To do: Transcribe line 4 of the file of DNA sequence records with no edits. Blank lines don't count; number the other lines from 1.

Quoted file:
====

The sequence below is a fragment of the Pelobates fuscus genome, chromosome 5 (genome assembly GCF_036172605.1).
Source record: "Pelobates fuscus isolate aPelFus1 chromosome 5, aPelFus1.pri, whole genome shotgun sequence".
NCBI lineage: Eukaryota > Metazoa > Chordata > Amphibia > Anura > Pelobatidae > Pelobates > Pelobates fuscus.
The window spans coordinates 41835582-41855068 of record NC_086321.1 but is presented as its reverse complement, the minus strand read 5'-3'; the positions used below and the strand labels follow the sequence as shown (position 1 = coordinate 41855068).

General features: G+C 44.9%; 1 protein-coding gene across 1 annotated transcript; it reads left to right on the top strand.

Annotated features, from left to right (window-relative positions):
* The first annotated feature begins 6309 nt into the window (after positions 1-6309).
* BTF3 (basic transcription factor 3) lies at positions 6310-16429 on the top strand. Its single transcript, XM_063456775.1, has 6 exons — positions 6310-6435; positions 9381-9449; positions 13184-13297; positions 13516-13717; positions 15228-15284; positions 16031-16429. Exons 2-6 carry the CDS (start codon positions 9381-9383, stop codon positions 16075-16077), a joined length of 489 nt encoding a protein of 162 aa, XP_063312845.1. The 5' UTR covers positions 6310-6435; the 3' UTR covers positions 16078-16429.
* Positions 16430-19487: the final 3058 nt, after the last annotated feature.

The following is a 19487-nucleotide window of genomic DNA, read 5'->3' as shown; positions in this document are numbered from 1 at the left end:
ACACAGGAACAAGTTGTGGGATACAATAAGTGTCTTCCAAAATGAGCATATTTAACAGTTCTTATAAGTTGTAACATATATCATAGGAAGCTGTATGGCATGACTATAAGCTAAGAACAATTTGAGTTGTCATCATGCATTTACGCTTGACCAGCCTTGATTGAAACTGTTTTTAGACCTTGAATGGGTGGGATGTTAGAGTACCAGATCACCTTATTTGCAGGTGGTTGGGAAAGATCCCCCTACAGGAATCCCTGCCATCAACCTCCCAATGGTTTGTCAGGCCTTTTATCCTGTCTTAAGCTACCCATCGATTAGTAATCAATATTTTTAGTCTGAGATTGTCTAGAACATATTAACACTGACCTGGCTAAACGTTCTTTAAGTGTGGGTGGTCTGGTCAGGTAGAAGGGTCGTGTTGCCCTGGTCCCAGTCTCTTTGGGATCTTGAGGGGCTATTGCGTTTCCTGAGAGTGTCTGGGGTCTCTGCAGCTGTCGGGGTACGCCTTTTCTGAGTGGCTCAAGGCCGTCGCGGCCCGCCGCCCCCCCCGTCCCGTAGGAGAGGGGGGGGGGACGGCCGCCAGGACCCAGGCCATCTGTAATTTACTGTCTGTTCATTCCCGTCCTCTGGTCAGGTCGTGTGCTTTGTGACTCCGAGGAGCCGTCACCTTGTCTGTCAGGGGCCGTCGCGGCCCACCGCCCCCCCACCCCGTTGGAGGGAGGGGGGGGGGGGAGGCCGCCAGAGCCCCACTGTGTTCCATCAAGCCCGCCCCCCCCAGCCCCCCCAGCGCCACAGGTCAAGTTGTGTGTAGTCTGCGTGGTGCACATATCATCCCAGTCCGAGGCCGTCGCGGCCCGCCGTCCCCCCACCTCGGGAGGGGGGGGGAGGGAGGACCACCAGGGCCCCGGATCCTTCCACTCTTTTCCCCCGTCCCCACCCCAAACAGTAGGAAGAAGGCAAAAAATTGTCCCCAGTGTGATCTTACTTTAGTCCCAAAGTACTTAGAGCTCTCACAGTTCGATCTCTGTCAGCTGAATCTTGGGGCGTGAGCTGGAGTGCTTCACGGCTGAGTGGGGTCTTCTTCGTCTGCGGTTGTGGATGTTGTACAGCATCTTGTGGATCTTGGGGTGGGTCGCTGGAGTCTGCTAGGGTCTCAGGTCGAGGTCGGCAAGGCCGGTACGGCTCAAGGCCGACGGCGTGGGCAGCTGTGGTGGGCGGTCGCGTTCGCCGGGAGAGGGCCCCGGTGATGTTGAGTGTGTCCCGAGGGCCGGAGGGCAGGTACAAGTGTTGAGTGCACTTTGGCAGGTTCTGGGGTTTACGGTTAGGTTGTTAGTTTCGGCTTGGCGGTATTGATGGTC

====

The window spans coordinates 41835582-41855068 of record NC_086321.1 but is presented as its reverse complement, the minus strand read 5'-3'; the positions used below and the strand labels follow the sequence as shown (position 1 = coordinate 41855068).